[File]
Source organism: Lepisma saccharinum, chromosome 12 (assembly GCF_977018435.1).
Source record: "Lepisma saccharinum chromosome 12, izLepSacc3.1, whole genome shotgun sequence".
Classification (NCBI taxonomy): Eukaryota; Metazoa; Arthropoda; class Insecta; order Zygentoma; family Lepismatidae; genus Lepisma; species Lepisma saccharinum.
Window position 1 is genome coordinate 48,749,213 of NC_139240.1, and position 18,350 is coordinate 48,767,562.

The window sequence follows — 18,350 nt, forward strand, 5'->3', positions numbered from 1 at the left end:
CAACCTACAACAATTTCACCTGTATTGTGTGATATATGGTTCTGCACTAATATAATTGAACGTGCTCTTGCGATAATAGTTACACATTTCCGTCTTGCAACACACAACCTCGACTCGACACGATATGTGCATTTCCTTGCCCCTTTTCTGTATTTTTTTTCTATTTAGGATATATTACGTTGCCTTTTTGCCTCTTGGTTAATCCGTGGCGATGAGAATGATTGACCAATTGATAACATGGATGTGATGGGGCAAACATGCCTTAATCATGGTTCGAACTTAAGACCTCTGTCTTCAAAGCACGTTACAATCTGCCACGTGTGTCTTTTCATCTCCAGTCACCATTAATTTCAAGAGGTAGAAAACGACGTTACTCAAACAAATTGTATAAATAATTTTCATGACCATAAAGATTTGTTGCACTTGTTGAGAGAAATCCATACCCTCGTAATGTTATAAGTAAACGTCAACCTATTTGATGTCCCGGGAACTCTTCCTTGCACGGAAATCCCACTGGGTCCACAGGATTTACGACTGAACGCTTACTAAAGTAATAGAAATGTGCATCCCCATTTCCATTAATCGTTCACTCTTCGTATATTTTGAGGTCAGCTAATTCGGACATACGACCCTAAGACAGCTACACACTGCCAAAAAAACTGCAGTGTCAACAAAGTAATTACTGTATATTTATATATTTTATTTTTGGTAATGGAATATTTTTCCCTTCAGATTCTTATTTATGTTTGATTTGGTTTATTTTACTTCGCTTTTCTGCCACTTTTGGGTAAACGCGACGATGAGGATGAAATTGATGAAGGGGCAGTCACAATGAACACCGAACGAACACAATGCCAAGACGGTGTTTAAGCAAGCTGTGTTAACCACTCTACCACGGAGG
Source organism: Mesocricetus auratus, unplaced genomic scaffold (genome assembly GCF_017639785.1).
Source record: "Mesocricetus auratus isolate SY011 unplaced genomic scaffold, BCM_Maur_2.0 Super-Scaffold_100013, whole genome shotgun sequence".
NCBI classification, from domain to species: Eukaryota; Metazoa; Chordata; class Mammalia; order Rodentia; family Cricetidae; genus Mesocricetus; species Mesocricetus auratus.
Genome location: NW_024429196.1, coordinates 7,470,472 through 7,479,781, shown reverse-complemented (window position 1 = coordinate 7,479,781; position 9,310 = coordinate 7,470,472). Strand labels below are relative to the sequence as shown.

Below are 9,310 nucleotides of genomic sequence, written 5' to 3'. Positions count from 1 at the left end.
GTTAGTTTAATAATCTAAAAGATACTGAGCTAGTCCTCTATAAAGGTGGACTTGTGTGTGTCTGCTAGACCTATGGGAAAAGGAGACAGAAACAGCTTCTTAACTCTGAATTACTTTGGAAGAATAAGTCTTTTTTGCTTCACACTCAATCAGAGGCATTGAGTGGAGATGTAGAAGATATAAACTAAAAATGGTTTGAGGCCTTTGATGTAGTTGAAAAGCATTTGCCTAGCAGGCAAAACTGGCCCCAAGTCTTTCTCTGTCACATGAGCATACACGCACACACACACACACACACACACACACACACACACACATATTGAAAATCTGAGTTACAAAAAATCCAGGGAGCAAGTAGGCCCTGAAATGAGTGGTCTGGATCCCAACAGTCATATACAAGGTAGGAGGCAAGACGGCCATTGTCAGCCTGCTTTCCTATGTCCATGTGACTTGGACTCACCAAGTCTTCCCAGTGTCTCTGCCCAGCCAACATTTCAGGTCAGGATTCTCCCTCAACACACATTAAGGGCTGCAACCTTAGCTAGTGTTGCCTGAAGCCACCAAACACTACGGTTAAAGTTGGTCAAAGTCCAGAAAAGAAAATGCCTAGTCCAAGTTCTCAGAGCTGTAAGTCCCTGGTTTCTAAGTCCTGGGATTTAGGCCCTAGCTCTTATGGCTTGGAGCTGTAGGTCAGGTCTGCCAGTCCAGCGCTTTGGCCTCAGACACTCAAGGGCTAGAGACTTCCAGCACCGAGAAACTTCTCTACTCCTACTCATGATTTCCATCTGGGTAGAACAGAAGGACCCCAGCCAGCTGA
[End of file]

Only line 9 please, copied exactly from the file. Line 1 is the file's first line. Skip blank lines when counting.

NCBI classification, from domain to species: Eukaryota; Metazoa; Chordata; class Mammalia; order Rodentia; family Cricetidae; genus Mesocricetus; species Mesocricetus auratus.